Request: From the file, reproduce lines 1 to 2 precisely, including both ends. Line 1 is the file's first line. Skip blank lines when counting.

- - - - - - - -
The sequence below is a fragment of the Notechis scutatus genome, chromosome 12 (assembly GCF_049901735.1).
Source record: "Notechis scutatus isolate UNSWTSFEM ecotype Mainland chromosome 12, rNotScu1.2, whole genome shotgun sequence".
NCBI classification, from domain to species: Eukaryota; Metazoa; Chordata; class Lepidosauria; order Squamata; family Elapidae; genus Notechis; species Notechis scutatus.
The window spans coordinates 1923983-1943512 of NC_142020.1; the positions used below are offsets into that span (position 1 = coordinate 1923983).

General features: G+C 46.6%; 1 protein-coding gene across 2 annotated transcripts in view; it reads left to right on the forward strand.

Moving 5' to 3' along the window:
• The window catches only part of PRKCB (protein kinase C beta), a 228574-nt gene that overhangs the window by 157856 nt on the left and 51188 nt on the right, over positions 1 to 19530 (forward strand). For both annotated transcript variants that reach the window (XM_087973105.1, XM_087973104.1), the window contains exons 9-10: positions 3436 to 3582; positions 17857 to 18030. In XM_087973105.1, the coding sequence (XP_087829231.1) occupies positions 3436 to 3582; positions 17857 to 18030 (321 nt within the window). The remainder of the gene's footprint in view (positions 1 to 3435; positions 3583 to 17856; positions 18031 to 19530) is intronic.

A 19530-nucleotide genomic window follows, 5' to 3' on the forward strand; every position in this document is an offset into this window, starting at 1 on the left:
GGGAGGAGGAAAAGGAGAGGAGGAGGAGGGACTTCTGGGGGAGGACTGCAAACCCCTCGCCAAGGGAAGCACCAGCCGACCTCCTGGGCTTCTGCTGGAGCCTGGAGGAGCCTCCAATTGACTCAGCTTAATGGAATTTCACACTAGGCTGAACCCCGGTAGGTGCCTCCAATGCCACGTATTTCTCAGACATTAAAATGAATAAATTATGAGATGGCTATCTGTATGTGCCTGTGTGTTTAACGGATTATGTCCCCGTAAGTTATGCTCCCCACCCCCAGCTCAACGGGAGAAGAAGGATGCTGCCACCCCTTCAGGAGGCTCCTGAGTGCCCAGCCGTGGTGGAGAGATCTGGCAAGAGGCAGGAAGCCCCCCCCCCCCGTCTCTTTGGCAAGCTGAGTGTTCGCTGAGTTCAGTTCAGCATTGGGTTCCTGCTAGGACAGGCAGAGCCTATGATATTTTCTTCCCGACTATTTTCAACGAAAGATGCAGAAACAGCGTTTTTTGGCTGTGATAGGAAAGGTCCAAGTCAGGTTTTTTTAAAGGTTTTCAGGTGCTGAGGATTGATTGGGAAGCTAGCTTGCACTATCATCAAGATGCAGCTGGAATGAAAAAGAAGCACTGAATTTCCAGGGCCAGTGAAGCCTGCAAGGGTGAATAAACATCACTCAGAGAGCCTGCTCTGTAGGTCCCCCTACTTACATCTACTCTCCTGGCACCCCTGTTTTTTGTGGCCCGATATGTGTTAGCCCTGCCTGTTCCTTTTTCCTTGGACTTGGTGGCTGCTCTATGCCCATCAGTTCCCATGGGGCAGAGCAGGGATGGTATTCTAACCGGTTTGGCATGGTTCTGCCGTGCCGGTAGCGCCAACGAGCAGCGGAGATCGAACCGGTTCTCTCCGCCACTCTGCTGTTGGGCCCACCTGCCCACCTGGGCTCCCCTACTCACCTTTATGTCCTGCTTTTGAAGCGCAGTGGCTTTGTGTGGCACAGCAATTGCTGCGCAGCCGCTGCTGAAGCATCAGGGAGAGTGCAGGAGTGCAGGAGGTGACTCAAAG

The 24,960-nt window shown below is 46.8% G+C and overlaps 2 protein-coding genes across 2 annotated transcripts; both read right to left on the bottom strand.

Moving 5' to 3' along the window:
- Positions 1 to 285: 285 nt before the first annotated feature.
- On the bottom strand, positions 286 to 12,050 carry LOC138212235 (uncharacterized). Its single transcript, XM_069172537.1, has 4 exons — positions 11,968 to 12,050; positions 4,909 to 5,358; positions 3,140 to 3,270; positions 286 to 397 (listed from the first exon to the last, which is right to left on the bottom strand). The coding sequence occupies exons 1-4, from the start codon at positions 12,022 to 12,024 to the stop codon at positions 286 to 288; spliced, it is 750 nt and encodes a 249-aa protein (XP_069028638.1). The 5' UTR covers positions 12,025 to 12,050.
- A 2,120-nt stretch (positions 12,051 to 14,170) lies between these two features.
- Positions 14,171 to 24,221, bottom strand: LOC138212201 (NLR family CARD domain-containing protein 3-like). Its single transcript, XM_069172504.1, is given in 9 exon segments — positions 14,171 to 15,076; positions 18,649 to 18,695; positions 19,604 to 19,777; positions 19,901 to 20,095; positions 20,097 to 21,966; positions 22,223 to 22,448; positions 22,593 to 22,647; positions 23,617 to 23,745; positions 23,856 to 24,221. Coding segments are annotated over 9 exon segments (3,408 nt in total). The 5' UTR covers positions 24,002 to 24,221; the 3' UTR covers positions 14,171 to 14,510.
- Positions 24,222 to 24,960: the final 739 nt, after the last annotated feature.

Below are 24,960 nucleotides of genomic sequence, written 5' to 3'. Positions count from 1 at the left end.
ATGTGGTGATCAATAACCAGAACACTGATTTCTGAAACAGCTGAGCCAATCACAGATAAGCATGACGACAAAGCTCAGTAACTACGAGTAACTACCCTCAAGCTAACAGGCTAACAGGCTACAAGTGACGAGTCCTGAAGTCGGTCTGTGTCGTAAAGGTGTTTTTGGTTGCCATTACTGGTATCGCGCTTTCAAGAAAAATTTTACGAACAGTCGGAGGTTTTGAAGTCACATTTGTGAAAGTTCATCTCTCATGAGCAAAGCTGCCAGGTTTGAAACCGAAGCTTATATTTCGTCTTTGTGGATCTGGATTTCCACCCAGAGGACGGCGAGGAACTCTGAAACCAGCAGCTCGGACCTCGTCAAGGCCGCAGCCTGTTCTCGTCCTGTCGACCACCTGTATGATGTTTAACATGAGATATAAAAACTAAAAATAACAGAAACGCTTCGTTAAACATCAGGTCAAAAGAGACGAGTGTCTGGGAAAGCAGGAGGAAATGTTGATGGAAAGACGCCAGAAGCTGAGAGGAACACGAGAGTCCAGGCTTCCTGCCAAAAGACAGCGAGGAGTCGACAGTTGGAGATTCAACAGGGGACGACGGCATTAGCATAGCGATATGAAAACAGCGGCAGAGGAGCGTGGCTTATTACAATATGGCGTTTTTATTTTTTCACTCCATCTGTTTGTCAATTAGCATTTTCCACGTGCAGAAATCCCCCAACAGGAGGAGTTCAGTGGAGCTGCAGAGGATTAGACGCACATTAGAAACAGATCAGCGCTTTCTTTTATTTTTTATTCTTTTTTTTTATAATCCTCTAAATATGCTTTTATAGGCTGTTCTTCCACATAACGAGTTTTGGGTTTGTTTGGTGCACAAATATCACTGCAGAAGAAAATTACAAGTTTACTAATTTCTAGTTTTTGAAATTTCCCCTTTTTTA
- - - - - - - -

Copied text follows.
The sequence below is a fragment of the Notechis scutatus genome, chromosome 12 (assembly GCF_049901735.1).
Source record: "Notechis scutatus isolate UNSWTSFEM ecotype Mainland chromosome 12, rNotScu1.2, whole genome shotgun sequence".